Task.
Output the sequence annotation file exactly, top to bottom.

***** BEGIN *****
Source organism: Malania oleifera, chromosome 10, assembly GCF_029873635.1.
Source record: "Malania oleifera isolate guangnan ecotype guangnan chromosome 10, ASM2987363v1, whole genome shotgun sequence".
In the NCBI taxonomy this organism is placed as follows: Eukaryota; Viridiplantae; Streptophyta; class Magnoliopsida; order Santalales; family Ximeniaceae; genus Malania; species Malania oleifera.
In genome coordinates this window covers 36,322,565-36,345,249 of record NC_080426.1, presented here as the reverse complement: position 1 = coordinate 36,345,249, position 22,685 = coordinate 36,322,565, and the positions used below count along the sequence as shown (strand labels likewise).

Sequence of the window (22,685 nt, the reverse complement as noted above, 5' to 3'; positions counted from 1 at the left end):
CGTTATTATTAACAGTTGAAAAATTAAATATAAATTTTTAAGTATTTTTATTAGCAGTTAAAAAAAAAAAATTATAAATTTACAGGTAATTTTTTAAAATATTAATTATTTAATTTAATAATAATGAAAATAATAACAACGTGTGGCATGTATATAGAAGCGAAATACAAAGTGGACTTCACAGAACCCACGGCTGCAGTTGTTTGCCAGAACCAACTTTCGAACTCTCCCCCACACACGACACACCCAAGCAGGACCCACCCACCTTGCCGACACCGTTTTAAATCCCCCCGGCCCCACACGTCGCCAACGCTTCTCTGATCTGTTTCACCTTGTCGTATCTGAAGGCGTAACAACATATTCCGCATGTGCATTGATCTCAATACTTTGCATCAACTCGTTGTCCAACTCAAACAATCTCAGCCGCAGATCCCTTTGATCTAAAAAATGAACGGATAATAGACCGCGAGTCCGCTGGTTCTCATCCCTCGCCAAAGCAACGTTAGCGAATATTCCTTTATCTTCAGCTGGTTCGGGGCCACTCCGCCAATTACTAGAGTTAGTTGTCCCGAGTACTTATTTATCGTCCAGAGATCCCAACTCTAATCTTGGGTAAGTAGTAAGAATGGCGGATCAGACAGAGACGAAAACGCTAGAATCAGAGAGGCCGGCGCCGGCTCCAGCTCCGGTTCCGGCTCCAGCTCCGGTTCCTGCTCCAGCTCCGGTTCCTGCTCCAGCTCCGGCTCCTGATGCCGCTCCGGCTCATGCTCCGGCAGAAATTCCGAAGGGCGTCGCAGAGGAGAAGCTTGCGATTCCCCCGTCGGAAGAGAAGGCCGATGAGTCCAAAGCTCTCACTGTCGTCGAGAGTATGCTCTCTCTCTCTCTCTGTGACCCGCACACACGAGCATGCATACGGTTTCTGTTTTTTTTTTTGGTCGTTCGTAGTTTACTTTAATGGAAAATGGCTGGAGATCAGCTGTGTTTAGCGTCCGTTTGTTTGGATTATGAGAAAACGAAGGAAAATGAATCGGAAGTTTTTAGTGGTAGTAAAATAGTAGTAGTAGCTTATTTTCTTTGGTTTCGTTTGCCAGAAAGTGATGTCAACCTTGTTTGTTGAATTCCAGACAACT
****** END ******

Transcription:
Source organism: Malania oleifera, chromosome 10, assembly GCF_029873635.1.
Source record: "Malania oleifera isolate guangnan ecotype guangnan chromosome 10, ASM2987363v1, whole genome shotgun sequence".
In the NCBI taxonomy this organism is placed as follows: Eukaryota; Viridiplantae; Streptophyta; class Magnoliopsida; order Santalales; family Ximeniaceae; genus Malania; species Malania oleifera.
In genome coordinates this window covers 36,322,565-36,345,249 of record NC_080426.1, presented here as the reverse complement: position 1 = coordinate 36,345,249, position 22,685 = coordinate 36,322,565, and the positions used below count along the sequence as shown (strand labels likewise).

Sequence of the window (22,685 nt, the reverse complement as noted above, 5' to 3'; positions counted from 1 at the left end):
CGTTATTATTAACAGTTGAAAAATTAAATATAAATTTTTAAGTATTTTTATTAGCAGTTAAAAAAAAAAAATTATAAATTTACAGGTAATTTTTTAAAATATTAATTATTTAATTTAATAATAATGAAAATAATAACAACGTGTGGCATGTATATAGAAGCGAAATACAAAGTGGACTTCACAGAACCCACGGCTGCAGTTGTTTGCCAGAACCAACTTTCGAACTCTCCCCCACACACGACACACCCAAGCAGGACCCACCCACCTTGCCGACACCGTTTTAAATCCCCCCGGCCCCACACGTCGCCAACGCTTCTCTGATCTGTTTCACCTTGTCGTATCTGAAGGCGTAACAACATATTCCGCATGTGCATTGATCTCAATACTTTGCATCAACTCGTTGTCCAACTCAAACAATCTCAGCCGCAGATCCCTTTGATCTAAAAAATGAACGGATAATAGACCGCGAGTCCGCTGGTTCTCATCCCTCGCCAAAGCAACGTTAGCGAATATTCCTTTATCTTCAGCTGGTTCGGGGCCACTCCGCCAATTACTAGAGTTAGTTGTCCCGAGTACTTATTTATCGTCCAGAGATCCCAACTCTAATCTTGGGTAAGTAGTAAGAATGGCGGATCAGACAGAGACGAAAACGCTAGAATCAGAGAGGCCGGCGCCGGCTCCAGCTCCGGTTCCGGCTCCAGCTCCGGTTCCTGCTCCAGCTCCGGTTCCTGCTCCAGCTCCGGCTCCTGATGCCGCTCCGGCTCATGCTCCGGCAGAAATTCCGAAGGGCGTCGCAGAGGAGAAGCTTGCGATTCCCCCGTCGGAAGAGAAGGCCGATGAGTCCAAAGCTCTCACTGTCGTCGAGAGTATGCTCTCTCTCTCTCTCTGTGACCCGCACACACGAGCATGCATACGGTTTCTGTTTTTTTTTTTGGTCGTTCGTAGTTTACTTTAATGGAAAATGGCTGGAGATCAGCTGTGTTTAGCGTCCGTTTGTTTGGATTATGAGAAAACGAAGGAAAATGAATCGGAAGTTTTTAGTGGTAGTAAAATAGTAGTAGTAGCTTATTTTCTTTGGTTTCGTTTGCCAGAAAGTGATGTCAACCTTGTTTGTTGAATTCCAGACAACT